A chair, a poetry book, a man, and a bottle of water to wet his whistle – other than these there is no set and the stage is bare.
In his Slooshy Wordshow Greg Byron departs from physical theatre for the evening to give a performance of spoken word poetry, ranging in theme from science and quantum physics, to Brexit, to memory, to what it might be like to be a woman, and even on this particular evening, just 24 hours after the terrorist attack at London Bridge, to the Manchester bombing.
Byron is engaging, warm and attentive, checking for yawns, asking us who is a parent, who has cats, and offering each poem as if we were old friends sharing an evening together.
His reading is accomplished, and yet humble. The words rhyme easily and wittily and they’re delivered with a Northern twang that’s at once strong and gentle. At the end of each poem I find myself sighing, ahhing or mmming along with the rest of the audience. There’s something about good poetry that makes you recognise things more clearly, and at the end of the hour I feel like my life and the world have been thrown into sharper relief. I’ve made a mental note to tell my kids to visit their remaining grandparents more and say they love them. The poet says it’ll be too late one day.
There are also character sketches, cleverly observed lines about some of the eccentric individuals from a village he used to live in, and some ingenious 55 (not 54 and not 56) word stories.
It was hard to clap after every piece, not because it wasn’t moving or skilful, but because it nudged the heart-strings and pushed at the mind, in a way that made me want to ponder rather than immediately respond.
If you like your poetry performed and your evenings good-humoured and reflective, then this is the show for you.
May 28th 2017
Reviewer: Simon Topping
Greg Byron, the performance poet persona of actor, writer, director and producer Gavin Robertson, heads to the stage swathed in darkness; he steps in a slowly dramatic way. The lights switch on suddenly to spot an avuncular face resting his eyes upon us. Stood, with writers notepad in hand, Bryon softly begins the show.
With vocal rhythms often reminiscent of radio four regular Ian McMillan, Bryon regales the audience in a wide ranging of topics from his life’s minutia to social commentary; with 55-word short stories and comic nonsense. He promises us early on to punctuate the performance with some acerbic material, but only a smattering.
Byron is a masterful performer; with a hypnotic delivery that gently lulls the evening crowd. The portraits of people from an unspecified rural village are very funny and have us laughing hard; as does the very short poem about apathy.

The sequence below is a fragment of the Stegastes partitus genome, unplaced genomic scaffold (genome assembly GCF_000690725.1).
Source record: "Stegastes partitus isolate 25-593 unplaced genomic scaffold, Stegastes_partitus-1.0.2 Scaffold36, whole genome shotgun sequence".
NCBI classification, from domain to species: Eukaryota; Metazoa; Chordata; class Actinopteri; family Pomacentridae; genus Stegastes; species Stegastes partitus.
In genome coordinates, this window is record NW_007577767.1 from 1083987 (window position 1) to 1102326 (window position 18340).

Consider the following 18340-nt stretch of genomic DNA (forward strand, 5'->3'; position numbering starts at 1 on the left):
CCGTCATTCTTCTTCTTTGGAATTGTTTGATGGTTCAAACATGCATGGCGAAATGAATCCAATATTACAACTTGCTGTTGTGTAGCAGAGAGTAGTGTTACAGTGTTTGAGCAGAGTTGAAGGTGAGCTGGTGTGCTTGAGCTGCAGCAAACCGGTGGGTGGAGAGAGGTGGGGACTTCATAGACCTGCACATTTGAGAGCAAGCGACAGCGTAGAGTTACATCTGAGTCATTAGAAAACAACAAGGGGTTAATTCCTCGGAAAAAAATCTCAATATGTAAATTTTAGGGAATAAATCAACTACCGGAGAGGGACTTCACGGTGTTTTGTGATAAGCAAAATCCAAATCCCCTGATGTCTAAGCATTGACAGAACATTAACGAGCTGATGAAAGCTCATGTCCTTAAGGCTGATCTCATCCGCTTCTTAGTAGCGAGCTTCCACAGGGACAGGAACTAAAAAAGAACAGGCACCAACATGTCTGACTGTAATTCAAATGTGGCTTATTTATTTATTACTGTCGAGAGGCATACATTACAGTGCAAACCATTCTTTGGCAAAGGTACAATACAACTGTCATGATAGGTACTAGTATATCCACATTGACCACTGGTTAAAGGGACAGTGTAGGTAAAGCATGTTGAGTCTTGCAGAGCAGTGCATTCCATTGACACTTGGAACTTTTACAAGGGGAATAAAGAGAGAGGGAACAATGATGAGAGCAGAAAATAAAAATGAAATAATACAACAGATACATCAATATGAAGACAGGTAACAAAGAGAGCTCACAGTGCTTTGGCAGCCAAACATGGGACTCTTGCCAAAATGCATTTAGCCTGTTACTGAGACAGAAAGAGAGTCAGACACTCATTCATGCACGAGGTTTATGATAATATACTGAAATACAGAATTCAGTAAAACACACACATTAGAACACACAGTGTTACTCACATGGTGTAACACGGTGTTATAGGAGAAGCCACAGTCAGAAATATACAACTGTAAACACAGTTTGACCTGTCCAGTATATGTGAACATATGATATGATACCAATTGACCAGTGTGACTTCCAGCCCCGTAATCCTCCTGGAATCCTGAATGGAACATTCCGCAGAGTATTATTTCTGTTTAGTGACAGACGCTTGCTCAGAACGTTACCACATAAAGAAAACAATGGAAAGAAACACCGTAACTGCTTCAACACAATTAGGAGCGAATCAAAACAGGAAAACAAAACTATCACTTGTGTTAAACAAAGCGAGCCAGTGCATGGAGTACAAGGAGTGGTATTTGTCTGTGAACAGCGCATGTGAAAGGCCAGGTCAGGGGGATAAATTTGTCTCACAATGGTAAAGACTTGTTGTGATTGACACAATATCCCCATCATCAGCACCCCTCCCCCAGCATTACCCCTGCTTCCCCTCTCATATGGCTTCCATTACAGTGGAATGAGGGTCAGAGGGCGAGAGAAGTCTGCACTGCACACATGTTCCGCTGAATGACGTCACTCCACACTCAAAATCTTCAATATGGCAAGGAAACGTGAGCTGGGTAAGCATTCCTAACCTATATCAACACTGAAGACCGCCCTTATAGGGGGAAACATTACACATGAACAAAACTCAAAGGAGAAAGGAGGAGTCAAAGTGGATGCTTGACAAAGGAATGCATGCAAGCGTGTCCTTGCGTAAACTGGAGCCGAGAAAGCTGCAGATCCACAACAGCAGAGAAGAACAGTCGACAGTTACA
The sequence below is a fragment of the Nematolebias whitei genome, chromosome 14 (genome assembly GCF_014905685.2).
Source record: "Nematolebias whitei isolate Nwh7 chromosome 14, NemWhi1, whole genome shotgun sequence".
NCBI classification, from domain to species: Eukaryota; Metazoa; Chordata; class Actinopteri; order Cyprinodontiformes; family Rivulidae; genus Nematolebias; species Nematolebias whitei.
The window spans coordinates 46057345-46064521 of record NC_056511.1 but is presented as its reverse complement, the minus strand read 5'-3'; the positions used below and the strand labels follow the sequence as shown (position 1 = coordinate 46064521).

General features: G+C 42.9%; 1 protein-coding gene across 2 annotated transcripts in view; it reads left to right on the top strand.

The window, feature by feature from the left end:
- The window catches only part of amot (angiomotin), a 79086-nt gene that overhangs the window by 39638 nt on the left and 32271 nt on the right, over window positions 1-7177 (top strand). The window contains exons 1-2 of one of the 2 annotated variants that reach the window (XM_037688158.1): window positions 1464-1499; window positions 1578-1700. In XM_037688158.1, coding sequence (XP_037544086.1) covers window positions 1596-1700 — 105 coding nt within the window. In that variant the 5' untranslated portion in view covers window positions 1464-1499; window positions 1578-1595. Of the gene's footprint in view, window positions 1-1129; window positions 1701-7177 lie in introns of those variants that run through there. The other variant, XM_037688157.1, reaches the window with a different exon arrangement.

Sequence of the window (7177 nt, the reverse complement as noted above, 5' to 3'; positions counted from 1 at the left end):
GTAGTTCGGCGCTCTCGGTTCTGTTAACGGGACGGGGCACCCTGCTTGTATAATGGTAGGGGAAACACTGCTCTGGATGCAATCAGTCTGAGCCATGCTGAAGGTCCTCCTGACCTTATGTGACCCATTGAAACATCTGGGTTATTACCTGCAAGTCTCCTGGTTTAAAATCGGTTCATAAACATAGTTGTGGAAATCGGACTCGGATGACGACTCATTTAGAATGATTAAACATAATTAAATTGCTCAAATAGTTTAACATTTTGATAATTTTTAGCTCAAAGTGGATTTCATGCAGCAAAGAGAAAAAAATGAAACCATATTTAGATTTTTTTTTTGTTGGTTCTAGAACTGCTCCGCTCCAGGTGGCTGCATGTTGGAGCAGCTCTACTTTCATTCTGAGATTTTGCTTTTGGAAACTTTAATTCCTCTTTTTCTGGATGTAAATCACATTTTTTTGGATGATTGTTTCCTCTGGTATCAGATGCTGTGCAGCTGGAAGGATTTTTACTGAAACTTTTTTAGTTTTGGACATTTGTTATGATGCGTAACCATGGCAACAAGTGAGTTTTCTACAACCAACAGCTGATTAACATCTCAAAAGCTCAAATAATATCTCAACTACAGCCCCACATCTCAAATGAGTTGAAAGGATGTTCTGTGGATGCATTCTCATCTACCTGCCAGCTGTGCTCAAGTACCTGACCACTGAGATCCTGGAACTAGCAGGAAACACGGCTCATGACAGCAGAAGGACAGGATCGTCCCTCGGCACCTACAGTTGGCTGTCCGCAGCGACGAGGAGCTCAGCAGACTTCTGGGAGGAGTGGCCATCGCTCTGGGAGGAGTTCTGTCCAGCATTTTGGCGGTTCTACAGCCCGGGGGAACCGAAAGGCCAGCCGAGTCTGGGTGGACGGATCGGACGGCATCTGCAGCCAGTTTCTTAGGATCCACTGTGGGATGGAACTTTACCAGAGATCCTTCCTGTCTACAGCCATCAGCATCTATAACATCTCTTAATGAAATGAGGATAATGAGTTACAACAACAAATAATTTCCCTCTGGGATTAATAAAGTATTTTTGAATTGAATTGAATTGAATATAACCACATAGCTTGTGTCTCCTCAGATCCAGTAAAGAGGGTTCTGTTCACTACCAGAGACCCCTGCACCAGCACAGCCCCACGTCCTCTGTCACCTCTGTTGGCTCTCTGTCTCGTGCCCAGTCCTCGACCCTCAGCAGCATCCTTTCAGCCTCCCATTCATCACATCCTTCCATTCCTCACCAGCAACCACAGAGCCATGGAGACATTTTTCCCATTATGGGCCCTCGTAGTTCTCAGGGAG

A small selection of science poems, including one about the Fibonacci sequence, are an interesting listen.
The most impactful poetry is about the injustices and inequalities that lie with the UK today; four million in child poverty and a self-serving Tory government. “We are All Daniel Blake now”, Byron angrily exclaims. However, this is by no means a dour evening, it is engaging, warm and funny; well worth an outing.
Venue: Rialto Theatre
Festival: FringeReview UK
“It’s a look at all sorts of things – my 55-word prose ‘word sketches’, character portraits, science, and ignorance, the quest for knowledge, the current state of the world around us, confusions and cruelties…” – an evening of poetry from the legendary Greg Byron.
Welcome to an evening of like poetry; an hour or so in the company of Greg Byron, middle aged and ready to share his musings on life, on mortality, on our troubled present time of social media, of let down and even, occasionally, of hopefulness. A poetry gig, a spoken word variety show, a cabaret, this is low key, comedic, theatrical but mostly direct, spoken word performance.
Meet a performer with the courage to be gentle, yet that gentleness accompanies and delivers a power – a power in the words and in the delivery. Greg Byron is a creation of actor and writer Gavin Roberston, an amiable companion for the evening, he chats with us, gives us a wink and a double take, and yet is a soul who has lived, and gathered these poems, these observations, reflections along the way. They are, for the most part, rhymers, with sharpish meter. The rhythm allows him to protest, to ponder, to observe the quirks of life, and also to play with that rhytmn cleverly and add accessibility and entertainment to the proceedings.
No harsh poetry slammer needed here, this is direct performance, all the more impactful for its bare simplicity. A man, a set of poems a Dave-Allenesque stool and some clever, slooshy word play.
This show could well be a hidden gem at the Fringe. A gem it is for its clever selection of words, its skilled delivery, its courageousness to be gentle and allowing word-play and word power to play out as a piece of live literature that is throughly entertaining; those words reach us with ease and effect. But this show of words doesn’t deserve to be hidden. It will provide value and enjoyment for both spoken word and theatre audiences. Even a comedy audience seeking out a gag-free but warm smiling hour will be well served. Highly recommended.
Published by Paul Levy